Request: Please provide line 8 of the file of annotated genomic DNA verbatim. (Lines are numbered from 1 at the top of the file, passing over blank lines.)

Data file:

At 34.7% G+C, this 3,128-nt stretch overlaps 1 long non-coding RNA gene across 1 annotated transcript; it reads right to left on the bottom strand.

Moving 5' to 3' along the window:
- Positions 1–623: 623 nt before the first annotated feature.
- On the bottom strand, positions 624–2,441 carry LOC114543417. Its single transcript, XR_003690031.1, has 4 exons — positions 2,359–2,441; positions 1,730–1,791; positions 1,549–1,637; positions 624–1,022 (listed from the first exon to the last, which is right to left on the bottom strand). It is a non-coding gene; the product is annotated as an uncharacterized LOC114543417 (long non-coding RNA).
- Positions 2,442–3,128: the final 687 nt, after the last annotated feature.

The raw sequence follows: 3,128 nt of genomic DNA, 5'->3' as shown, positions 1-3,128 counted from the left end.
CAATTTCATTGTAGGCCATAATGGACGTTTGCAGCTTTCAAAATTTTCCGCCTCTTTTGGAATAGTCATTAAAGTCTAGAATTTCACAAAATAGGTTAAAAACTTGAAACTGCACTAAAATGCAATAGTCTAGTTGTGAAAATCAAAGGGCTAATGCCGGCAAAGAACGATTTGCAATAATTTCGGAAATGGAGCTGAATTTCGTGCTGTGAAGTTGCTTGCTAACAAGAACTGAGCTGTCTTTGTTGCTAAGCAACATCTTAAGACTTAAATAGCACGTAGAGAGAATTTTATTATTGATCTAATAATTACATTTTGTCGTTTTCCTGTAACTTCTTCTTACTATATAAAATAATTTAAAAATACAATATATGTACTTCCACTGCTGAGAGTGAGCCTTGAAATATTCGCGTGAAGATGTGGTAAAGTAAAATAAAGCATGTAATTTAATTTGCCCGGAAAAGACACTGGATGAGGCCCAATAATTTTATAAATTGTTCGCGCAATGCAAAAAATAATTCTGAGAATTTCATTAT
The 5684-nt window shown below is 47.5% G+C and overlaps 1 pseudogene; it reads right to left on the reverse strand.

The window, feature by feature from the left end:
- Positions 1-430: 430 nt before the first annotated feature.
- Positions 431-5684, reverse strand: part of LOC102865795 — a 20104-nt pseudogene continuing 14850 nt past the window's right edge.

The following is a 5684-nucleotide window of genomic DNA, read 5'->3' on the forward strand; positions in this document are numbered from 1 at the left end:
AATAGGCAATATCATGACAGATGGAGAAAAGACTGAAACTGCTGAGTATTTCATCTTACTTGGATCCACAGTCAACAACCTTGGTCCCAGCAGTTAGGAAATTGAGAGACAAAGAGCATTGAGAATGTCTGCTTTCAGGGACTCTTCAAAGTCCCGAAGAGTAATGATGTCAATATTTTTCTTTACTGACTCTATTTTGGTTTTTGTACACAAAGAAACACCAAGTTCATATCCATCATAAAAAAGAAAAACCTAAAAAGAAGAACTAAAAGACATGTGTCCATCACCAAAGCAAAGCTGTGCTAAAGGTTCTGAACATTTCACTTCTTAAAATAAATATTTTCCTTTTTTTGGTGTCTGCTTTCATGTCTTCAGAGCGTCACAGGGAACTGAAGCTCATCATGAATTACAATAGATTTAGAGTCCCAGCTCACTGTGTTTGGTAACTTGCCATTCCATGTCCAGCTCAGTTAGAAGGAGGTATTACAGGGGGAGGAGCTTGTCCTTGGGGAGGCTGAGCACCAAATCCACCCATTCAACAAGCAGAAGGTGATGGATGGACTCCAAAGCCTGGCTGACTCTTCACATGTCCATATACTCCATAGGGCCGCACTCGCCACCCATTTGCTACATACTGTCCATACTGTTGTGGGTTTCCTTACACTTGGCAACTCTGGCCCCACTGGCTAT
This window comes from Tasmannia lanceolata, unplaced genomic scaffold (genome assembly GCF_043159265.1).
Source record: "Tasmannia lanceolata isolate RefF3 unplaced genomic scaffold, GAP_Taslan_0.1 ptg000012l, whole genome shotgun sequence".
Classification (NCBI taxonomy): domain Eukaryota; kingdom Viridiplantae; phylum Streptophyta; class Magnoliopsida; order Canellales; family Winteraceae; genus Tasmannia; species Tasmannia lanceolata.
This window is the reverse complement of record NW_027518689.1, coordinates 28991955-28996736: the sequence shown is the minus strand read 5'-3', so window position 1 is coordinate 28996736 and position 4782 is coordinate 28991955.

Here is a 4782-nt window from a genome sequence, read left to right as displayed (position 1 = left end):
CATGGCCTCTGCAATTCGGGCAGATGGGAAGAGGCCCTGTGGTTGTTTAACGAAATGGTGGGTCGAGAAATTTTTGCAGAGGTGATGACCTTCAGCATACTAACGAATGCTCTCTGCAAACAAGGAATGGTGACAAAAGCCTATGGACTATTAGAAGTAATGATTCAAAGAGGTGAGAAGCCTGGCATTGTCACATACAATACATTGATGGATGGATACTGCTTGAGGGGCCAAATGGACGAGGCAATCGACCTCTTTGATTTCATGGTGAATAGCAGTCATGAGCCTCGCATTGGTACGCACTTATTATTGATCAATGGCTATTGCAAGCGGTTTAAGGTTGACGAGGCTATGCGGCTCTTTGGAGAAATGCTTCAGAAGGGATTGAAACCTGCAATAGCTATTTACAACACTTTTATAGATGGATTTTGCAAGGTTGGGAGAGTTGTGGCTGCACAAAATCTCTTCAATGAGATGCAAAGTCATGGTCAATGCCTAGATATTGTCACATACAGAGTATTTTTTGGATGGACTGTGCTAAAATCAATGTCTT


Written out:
The 5684-nt window shown below is 47.5% G+C and overlaps 1 pseudogene; it reads right to left on the reverse strand.